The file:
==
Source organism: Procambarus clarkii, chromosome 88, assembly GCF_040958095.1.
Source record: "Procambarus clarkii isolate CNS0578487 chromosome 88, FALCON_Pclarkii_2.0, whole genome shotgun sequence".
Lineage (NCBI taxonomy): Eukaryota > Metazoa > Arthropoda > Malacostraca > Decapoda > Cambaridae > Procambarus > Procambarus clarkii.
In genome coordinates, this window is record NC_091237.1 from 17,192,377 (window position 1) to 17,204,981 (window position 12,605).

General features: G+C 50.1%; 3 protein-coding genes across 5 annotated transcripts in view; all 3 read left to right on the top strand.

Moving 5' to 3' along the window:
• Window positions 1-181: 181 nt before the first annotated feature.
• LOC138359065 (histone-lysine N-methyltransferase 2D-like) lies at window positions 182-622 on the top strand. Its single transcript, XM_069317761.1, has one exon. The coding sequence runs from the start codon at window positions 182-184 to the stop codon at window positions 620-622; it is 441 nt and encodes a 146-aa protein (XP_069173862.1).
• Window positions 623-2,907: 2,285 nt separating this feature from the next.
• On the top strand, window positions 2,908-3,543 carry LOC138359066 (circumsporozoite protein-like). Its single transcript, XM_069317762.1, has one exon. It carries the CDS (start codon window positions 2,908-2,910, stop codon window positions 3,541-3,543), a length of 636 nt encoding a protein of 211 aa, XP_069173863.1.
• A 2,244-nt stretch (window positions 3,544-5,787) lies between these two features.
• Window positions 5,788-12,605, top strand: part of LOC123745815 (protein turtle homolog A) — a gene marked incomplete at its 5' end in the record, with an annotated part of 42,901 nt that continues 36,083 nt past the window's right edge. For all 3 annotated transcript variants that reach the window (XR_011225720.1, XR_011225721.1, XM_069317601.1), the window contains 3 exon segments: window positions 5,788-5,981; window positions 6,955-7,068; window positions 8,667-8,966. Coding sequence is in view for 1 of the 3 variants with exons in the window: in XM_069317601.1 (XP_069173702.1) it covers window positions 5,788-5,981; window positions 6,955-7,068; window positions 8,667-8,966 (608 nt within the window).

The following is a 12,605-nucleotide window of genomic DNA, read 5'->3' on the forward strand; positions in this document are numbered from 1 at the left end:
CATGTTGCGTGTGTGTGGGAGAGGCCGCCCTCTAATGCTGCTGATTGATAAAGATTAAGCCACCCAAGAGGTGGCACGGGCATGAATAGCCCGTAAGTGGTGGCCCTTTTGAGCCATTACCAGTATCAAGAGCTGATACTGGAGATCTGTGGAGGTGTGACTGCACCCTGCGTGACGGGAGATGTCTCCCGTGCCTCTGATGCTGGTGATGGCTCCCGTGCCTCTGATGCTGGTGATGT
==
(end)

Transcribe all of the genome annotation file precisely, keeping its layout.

Source organism: Procambarus clarkii, chromosome 88, assembly GCF_040958095.1.
Source record: "Procambarus clarkii isolate CNS0578487 chromosome 88, FALCON_Pclarkii_2.0, whole genome shotgun sequence".
Lineage (NCBI taxonomy): Eukaryota > Metazoa > Arthropoda > Malacostraca > Decapoda > Cambaridae > Procambarus > Procambarus clarkii.
In genome coordinates, this window is record NC_091237.1 from 17,192,377 (window position 1) to 17,204,981 (window position 12,605).

General features: G+C 50.1%; 3 protein-coding genes across 5 annotated transcripts in view; all 3 read left to right on the top strand.

Moving 5' to 3' along the window:
• Window positions 1-181: 181 nt before the first annotated feature.
• LOC138359065 (histone-lysine N-methyltransferase 2D-like) lies at window positions 182-622 on the top strand. Its single transcript, XM_069317761.1, has one exon. The coding sequence runs from the start codon at window positions 182-184 to the stop codon at window positions 620-622; it is 441 nt and encodes a 146-aa protein (XP_069173862.1).
• Window positions 623-2,907: 2,285 nt separating this feature from the next.
• On the top strand, window positions 2,908-3,543 carry LOC138359066 (circumsporozoite protein-like). Its single transcript, XM_069317762.1, has one exon. It carries the CDS (start codon window positions 2,908-2,910, stop codon window positions 3,541-3,543), a length of 636 nt encoding a protein of 211 aa, XP_069173863.1.
• A 2,244-nt stretch (window positions 3,544-5,787) lies between these two features.
• Window positions 5,788-12,605, top strand: part of LOC123745815 (protein turtle homolog A) — a gene marked incomplete at its 5' end in the record, with an annotated part of 42,901 nt that continues 36,083 nt past the window's right edge. For all 3 annotated transcript variants that reach the window (XR_011225720.1, XR_011225721.1, XM_069317601.1), the window contains 3 exon segments: window positions 5,788-5,981; window positions 6,955-7,068; window positions 8,667-8,966. Coding sequence is in view for 1 of the 3 variants with exons in the window: in XM_069317601.1 (XP_069173702.1) it covers window positions 5,788-5,981; window positions 6,955-7,068; window positions 8,667-8,966 (608 nt within the window).

The following is a 12,605-nucleotide window of genomic DNA, read 5'->3' on the forward strand; positions in this document are numbered from 1 at the left end:
CATGTTGCGTGTGTGTGGGAGAGGCCGCCCTCTAATGCTGCTGATTGATAAAGATTAAGCCACCCAAGAGGTGGCACGGGCATGAATAGCCCGTAAGTGGTGGCCCTTTTGAGCCATTACCAGTATCAAGAGCTGATACTGGAGATCTGTGGAGGTGTGACTGCACCCTGCGTGACGGGAGATGTCTCCCGTGCCTCTGATGCTGGTGATGGCTCCCGTGCCTCTGATGCTGGTGATGT